London, Apr 2019
In the rapidly evolving escape room industry, there’s a constant pressure for each new game to be larger, more high-tech, more immersive or more pretty to look at; and as individual owners and designers gain experience, each new game at any given venue is often better-designed and more impressive than the ones that came before it. So it was something of a surprise to find that the newest game at Hint Hunt is very stripped down: it occupies half the space taken up by the game they opened six years earlier, and has some of the sparsest decor I’ve seen in any escape room.
The reason is that The Safe is clearly designed as a mobile game, easily portable and intended to be set up in a company office or wherever else it may be booked for. It primarily consists of one large, sophisticated piece of kit that acts as the centrepiece of the game, plus various peripheral parts that can be set up on and within whatever furniture happens to be available. If you’re playing it at Hint Hunt’s premises, then the decor is little more sophisticated than it would be playing it as a temporary installation in an office workplace.
The mission is to interrupt a bank transfer – I can’t say I entirely followed the story rationale, but you have a suspect in custody, and need to foil their dastardly scheme by cancelling their conveniently slow transfer of funds before it completes. In a nice touch that helps lift the bare-bones decor, the game includes a projected video stream of the interrogation room, and hints are presented as new information uncovered from the suspect.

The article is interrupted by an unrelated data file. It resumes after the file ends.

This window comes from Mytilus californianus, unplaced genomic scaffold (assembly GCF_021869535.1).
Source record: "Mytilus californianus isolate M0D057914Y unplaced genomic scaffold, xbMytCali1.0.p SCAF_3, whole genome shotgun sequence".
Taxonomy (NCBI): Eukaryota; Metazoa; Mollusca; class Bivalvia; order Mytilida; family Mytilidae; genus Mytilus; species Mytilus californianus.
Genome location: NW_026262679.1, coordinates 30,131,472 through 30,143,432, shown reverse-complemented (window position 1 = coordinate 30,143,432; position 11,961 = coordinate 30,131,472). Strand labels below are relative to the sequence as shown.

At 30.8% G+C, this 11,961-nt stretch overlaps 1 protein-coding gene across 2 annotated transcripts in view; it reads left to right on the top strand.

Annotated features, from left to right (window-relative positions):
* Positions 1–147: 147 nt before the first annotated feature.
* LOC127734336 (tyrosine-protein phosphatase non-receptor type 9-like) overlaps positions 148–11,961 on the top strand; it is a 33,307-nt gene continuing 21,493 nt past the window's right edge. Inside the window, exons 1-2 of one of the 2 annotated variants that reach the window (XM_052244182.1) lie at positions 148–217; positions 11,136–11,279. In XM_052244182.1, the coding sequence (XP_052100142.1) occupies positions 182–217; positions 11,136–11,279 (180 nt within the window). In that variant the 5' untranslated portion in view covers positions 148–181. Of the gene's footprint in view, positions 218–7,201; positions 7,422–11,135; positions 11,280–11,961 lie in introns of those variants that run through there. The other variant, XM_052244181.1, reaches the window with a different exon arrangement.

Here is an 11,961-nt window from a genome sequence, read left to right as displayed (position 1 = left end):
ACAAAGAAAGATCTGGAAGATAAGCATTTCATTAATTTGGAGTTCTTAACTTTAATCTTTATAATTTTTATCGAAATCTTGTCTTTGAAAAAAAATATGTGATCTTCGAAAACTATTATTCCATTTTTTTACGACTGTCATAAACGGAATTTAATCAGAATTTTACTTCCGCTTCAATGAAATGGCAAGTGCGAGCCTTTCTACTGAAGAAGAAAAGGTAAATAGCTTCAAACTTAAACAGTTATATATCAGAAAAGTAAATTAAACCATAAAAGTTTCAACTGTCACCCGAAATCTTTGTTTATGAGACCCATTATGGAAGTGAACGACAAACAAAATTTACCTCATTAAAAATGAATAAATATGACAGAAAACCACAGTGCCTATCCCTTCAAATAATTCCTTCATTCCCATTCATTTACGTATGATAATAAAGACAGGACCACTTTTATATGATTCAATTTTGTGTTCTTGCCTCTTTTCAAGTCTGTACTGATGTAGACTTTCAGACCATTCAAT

We struggled a bit to get going despite the small number of things to focus on, and the early game contains two or three steps where it’s easy to overlook something and end up needing a nudge from the gamemaster to get past. But as with Hint Hunt’s two Submarine games, weaker puzzles seemed clustered nearer the start, and the game rose in quality as it went on. Although I thought it made a bit too much use of a particular electronic device, the puzzles are The Safe’s stronger point, with several clever and creative ideas – I particularly liked their variation on a magnet maze. And while mostly abstract in design, the later puzzles are brought together in a structure that ties them into the plot and helps make sense of the various bits and pieces available for the team to work on.
If I’d played this as a mobile game temporarily installed at my office or home, I’d definitely give it a higher rating. However, when you play it as a fixed installation at their venue, it’s almost inevitably going to give an underwhelming first impression. For me at least, an escape room lives or dies on the quality of the puzzles, and on that front The Safe delivers a solid, decent game – but there’s not a whole lot to lift it beyond the average.